- Initial assessment: A healthcare professional will conduct a thorough examination of the affected wrist to assess the severity of the fracture, identify any associated injuries, and evaluate the overall condition of the patient.
- Imaging: X-rays are usually ordered to confirm the diagnosis and determine the specific characteristics of the fracture. X-rays help in assessing the degree of displacement, angulation, and comminution (breakage into multiple pieces) of the fracture.
- Closed reduction: If the fracture is displaced or angulated, the doctor may attempt a closed reduction. This procedure involves manipulating the broken bone fragments back into their correct alignment without making an incision. Local or general anesthesia may be used to alleviate pain during this process.
- Immobilization: Once the fracture is reduced, the wrist is immobilized to allow for proper healing. This is typically achieved by applying a splint or a cast that extends from the fingers to just below the elbow. The cast is usually kept in place for about 6 weeks, although the duration may vary depending on the individual case.
- Pain management: Pain medication, such as over-the-counter nonsteroidal anti-inflammatory drugs (NSAIDs) or prescribed pain relievers, may be recommended to manage pain during the healing process.
- Follow-up visits: Regular follow-up appointments are essential to monitor the progress of healing, assess any complications, and make necessary adjustments to the treatment plan. X-rays may be taken during these visits to evaluate bone healing and ensure proper alignment.
- Rehabilitation and physiotherapy: Once the cast or splint is removed, a rehabilitation program may be prescribed to restore wrist function and strength. This typically includes exercises to improve range of motion, flexibility, and grip strength. A physiotherapist or occupational therapist can guide the patient through the rehabilitation process.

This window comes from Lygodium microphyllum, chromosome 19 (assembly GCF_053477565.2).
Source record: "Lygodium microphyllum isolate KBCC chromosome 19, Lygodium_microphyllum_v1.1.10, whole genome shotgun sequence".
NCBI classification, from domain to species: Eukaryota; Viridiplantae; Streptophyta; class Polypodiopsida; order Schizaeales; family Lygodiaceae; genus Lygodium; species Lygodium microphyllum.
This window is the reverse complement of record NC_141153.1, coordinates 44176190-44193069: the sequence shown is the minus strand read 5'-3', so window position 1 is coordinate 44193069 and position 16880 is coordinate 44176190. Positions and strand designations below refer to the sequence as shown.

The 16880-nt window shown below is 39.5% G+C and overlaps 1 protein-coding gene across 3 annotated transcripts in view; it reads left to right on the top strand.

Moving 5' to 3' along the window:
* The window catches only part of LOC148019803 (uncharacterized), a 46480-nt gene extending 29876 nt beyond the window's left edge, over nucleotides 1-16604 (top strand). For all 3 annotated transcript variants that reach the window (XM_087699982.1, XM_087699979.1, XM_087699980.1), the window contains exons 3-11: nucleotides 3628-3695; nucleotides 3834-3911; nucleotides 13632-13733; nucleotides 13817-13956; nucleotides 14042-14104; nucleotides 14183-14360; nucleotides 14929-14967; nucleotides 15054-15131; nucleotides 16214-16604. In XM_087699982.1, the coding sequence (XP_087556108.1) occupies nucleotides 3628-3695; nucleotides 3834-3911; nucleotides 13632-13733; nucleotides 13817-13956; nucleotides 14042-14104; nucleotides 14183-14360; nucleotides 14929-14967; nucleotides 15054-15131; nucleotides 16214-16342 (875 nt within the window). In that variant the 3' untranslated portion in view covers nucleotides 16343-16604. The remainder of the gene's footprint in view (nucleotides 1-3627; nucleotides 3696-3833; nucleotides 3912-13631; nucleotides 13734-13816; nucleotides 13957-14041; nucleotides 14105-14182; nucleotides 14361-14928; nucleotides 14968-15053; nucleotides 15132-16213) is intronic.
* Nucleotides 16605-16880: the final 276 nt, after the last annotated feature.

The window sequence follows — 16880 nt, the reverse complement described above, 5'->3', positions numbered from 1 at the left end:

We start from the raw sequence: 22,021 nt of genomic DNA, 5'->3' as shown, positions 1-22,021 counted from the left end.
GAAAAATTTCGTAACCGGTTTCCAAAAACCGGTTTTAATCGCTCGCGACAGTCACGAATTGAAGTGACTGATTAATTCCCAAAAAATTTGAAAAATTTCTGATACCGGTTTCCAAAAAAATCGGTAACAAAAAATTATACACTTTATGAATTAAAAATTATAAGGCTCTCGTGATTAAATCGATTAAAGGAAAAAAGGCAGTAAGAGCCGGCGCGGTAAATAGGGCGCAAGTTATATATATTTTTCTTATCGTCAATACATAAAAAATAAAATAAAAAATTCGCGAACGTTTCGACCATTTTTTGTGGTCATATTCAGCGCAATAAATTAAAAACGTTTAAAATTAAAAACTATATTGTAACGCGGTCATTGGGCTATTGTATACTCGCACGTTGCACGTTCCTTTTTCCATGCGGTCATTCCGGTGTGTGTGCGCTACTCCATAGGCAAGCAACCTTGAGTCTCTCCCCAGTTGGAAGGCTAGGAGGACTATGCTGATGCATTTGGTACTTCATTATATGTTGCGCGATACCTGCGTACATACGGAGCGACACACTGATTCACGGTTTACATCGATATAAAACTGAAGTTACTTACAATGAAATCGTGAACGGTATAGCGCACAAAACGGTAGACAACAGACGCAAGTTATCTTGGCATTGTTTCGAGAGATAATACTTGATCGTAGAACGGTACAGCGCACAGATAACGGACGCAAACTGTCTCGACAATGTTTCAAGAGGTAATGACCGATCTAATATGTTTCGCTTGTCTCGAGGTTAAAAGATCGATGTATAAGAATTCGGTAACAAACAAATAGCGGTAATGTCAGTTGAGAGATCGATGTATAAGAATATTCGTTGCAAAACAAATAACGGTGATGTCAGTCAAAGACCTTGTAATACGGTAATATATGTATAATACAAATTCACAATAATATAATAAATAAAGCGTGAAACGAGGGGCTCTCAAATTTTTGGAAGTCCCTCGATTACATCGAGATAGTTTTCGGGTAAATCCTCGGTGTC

- Surgical intervention: In some cases, especially if the fracture is severely displaced, unstable, or associated with other injuries, surgery may be required. Surgical options include open reduction and internal fixation (ORIF), where the fracture fragments are realigned and held in place using screws, plates, or other fixation devices.
Facing Colles Fracture? Read below to find out more on what you can do.
A Colles fracture is a type of fracture that occurs in the distal radius bone of the forearm, typically as a result of a fall onto an outstretched hand. It is named after Abraham Colles, an Irish surgeon who first described this type of fracture in the early 19th century. Colles fractures are relatively common, especially in older individuals with osteoporosis.
Management of a Colles fracture involves both initial treatment and ongoing care. Here is a general overview of the management process:
It’s important to note that the management of a Colles fracture can vary based on factors such as the individual’s age, overall health, the specific characteristics of the fracture, and the presence of any associated injuries. The treatment plan should be determined by a healthcare professional specializing in orthopedics or hand surgery who can evaluate the unique circumstances of each patient.
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Hand & Wrist
Dr Ananda Vella
Consultant Orthopaedic Surgeon
MBBS (Singapore), MRCS (Edin), MMed (Ortho), FRCSEd (Orthopaedics & Trauma)